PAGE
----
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They say you can’t go home again

I always thought that was a cliché

‘Cause I’d always go back and see the place

But things are different after today.

Another of my dad’s friends just passed away

And I try not to think who the next one will be

Those who aren’t gone yet are on the way out

They’re dropping faster and closer to me.

Plowed under, built over

Too many debts still need to be paid

Plowed under, built over

But the memories will never fade

Plowed under, built over

Too many loose ends still need to be tied

Plowed under, built over

But the history still lives on inside.

The old dreaded day camp is no longer

At least with that, all is well

I drove my car through the streets that replaced it

And damned all its cursed ghosts to hell.

But the amusement park met a similar fate

Not a physical memory, not even a trace

It’s all been obliterated in the name of renewal

What a sad end to a once magical place.

Plowed under, built over ...

The school is expanding at the expense of the schoolyard

The playground and sandbox long since removed

I suppose I should be happy there are so many students

But if they’d have asked me, I wouldn’t have approved.

My old house was sold and resold and re-resold

And everything has been bent and twisted out of shape

It doesn’t make sense for me to go knocking

I’d just set myself up for more heartache.

Plowed under, built over ...

And where are all my old friends and loves?

All my peers and crushes, the guys and girls?

Very few of them here, if any at all

They’re scattered to the various ends of the world.

I might have broken a lot of hearts if I’d stayed

So maybe it’s good that I left when I did

But I’m plagued by all the what-might-have-beens

In this town that I knew so well as a kid.

Plowed under, built over ...

©2024 The Hesh Inc.

"Superblock 052123" - original photo by The Hesh Inc.
The 'Superblock' in my hometown ... what's being built over what had already been plowed under.

Since I moved back to the United States from Israel in 1988, I would periodically visit my old hometown, Long Beach, New York, just to see how much of the place changed and how much stayed the same. For most of the time over the next 18 years, I would just drive through town and pass all the landmarks that held some significance to me—houses I had lived in, friends' houses, my old school, the synagogues where I had attended services—but I rarely got out of the car, let alone seek out anyone who still lived there. I broke that spell in 2006, when I started spending weekends there and reacquainting myself with the actual community, meeting new people as well as seeing those I had known since the times I had lived there. Eventually, in 2008, I actually moved back into town and lived there as part of the community, for the first time since I had moved away with my family almost 30 years prior. It was all a mixed bag, a rollercoaster of emotions, and a profound sense of frustration at why the town itself still faced a lot of the same dilemmas and issues that had plagued it practically since it was established and not being able to do anything about it.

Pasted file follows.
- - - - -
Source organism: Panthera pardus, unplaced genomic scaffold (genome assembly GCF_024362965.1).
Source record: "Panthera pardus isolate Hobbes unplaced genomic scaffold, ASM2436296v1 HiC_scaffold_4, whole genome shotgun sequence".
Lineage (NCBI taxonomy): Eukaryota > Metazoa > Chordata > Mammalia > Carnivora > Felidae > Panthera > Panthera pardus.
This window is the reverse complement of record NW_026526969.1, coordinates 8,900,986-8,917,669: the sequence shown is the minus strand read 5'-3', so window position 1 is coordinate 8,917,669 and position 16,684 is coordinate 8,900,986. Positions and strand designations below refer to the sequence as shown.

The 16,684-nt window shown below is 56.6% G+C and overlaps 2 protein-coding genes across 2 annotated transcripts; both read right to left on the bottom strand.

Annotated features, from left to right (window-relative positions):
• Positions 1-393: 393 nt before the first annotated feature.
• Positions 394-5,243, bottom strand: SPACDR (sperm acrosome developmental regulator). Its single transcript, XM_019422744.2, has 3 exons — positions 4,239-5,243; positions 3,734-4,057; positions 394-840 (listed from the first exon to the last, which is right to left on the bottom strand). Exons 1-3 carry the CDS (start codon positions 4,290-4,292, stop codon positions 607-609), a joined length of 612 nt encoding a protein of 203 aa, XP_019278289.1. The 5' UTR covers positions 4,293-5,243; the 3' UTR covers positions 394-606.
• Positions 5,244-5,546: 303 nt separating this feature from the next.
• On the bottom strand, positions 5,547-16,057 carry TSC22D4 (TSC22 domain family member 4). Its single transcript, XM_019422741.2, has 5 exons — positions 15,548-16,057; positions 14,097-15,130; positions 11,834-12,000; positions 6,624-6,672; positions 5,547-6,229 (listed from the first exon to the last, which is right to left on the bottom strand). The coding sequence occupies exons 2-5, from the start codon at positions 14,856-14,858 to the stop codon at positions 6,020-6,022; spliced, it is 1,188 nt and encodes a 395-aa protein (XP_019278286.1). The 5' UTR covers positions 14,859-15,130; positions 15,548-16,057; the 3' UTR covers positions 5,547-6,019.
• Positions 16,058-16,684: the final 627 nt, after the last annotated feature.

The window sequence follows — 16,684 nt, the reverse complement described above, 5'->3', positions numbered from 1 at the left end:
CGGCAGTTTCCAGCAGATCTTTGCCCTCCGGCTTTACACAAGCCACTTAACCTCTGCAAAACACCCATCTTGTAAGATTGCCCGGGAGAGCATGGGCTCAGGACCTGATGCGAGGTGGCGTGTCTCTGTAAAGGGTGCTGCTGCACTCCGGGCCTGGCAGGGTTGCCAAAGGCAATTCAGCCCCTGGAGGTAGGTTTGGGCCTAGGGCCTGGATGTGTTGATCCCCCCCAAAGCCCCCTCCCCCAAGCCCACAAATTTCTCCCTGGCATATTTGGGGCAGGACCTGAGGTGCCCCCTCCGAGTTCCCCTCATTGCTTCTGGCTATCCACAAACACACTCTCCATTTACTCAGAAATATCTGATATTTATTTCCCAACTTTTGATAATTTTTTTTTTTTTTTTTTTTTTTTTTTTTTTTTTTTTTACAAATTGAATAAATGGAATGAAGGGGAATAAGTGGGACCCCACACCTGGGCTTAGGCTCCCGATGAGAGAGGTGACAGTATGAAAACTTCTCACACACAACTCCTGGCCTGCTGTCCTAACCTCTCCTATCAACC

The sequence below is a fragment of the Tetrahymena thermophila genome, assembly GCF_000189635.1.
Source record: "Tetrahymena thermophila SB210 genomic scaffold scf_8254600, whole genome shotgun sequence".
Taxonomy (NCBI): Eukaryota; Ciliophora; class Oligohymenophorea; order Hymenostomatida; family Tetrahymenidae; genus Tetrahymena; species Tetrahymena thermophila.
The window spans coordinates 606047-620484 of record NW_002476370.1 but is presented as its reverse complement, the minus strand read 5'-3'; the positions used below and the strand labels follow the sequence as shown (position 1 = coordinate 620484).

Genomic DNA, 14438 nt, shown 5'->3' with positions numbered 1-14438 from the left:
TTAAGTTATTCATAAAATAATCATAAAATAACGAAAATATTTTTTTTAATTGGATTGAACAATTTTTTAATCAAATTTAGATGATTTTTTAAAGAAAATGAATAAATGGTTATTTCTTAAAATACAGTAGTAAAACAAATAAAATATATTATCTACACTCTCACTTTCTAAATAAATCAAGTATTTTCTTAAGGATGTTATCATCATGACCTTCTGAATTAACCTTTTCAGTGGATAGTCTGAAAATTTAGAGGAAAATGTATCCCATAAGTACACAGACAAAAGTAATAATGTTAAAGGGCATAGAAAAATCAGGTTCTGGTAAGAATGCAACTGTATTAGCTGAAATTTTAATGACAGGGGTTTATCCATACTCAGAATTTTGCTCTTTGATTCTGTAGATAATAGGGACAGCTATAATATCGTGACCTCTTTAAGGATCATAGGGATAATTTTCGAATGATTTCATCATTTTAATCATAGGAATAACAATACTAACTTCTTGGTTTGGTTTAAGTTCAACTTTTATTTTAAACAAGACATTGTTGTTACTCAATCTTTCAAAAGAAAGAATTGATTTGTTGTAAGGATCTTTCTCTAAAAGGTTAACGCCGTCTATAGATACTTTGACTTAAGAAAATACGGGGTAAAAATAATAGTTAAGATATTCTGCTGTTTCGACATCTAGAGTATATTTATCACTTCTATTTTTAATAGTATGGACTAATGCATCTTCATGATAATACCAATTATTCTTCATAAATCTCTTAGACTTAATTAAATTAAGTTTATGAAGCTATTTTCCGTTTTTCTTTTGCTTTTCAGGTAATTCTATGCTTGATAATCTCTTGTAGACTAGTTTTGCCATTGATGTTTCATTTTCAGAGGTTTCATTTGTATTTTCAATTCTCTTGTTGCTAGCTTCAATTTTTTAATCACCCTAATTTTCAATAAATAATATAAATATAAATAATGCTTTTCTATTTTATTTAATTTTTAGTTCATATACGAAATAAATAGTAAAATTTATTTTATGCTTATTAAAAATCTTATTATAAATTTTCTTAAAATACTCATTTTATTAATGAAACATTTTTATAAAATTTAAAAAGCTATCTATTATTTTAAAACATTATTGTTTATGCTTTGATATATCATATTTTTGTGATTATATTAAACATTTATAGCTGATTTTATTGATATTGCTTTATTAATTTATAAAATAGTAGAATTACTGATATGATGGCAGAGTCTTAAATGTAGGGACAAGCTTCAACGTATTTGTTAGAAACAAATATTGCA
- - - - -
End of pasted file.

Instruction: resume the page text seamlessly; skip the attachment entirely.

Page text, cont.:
What brought this song about was some news that reached me, during the time I was still driving through town anonymously, about one of my father's old cronies, who had lived and done business in Long Beach since first arriving in the country in the 1940s, passing away. That added a sense of mortality to the frustration, all mixed in with the nostalgia. It would be over a decade and two cross-country moves before I decided to actually move back to Long Beach, but perhaps this event helped plant the seed subconsciously.

Today, owing to several changes in personal circumstances, I live in the generic, uninspiring North Jersey suburbia, only wishing I could move back to Long Beach again. But then I think of how not everything was hunky dory, both when I was living there and just in general, and I wonder if that's what I really want to do. The question remains open.

One thing is for sure, though: I wouldn't have all these mixed feelings if I didn't love the town in the first place.

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